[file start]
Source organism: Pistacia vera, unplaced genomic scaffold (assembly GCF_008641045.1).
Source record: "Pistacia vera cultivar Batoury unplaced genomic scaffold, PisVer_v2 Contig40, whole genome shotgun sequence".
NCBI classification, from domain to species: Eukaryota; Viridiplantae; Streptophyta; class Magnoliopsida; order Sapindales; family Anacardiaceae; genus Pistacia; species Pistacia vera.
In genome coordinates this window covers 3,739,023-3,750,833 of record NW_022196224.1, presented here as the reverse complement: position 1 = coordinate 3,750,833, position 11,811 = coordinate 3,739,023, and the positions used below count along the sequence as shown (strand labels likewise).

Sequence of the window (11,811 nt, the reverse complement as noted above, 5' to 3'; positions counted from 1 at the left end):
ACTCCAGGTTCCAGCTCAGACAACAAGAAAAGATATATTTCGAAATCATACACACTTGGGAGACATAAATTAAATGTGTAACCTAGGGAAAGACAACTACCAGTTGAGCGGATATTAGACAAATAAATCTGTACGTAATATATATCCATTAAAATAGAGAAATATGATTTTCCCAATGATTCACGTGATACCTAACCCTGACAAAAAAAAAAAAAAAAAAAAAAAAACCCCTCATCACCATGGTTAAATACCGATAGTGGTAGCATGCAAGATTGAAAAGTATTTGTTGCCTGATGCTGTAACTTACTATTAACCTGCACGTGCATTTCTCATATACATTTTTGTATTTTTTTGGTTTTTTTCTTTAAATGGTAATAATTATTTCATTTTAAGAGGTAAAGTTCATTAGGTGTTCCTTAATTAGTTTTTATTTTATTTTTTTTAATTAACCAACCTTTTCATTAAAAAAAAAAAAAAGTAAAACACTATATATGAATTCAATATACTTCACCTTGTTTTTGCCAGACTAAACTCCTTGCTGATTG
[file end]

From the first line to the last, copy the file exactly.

Source organism: Pistacia vera, unplaced genomic scaffold (assembly GCF_008641045.1).
Source record: "Pistacia vera cultivar Batoury unplaced genomic scaffold, PisVer_v2 Contig40, whole genome shotgun sequence".
NCBI classification, from domain to species: Eukaryota; Viridiplantae; Streptophyta; class Magnoliopsida; order Sapindales; family Anacardiaceae; genus Pistacia; species Pistacia vera.
In genome coordinates this window covers 3,739,023-3,750,833 of record NW_022196224.1, presented here as the reverse complement: position 1 = coordinate 3,750,833, position 11,811 = coordinate 3,739,023, and the positions used below count along the sequence as shown (strand labels likewise).

Sequence of the window (11,811 nt, the reverse complement as noted above, 5' to 3'; positions counted from 1 at the left end):
ACTCCAGGTTCCAGCTCAGACAACAAGAAAAGATATATTTCGAAATCATACACACTTGGGAGACATAAATTAAATGTGTAACCTAGGGAAAGACAACTACCAGTTGAGCGGATATTAGACAAATAAATCTGTACGTAATATATATCCATTAAAATAGAGAAATATGATTTTCCCAATGATTCACGTGATACCTAACCCTGACAAAAAAAAAAAAAAAAAAAAAAAAACCCCTCATCACCATGGTTAAATACCGATAGTGGTAGCATGCAAGATTGAAAAGTATTTGTTGCCTGATGCTGTAACTTACTATTAACCTGCACGTGCATTTCTCATATACATTTTTGTATTTTTTTGGTTTTTTTCTTTAAATGGTAATAATTATTTCATTTTAAGAGGTAAAGTTCATTAGGTGTTCCTTAATTAGTTTTTATTTTATTTTTTTTAATTAACCAACCTTTTCATTAAAAAAAAAAAAAAGTAAAACACTATATATGAATTCAATATACTTCACCTTGTTTTTGCCAGACTAAACTCCTTGCTGATTG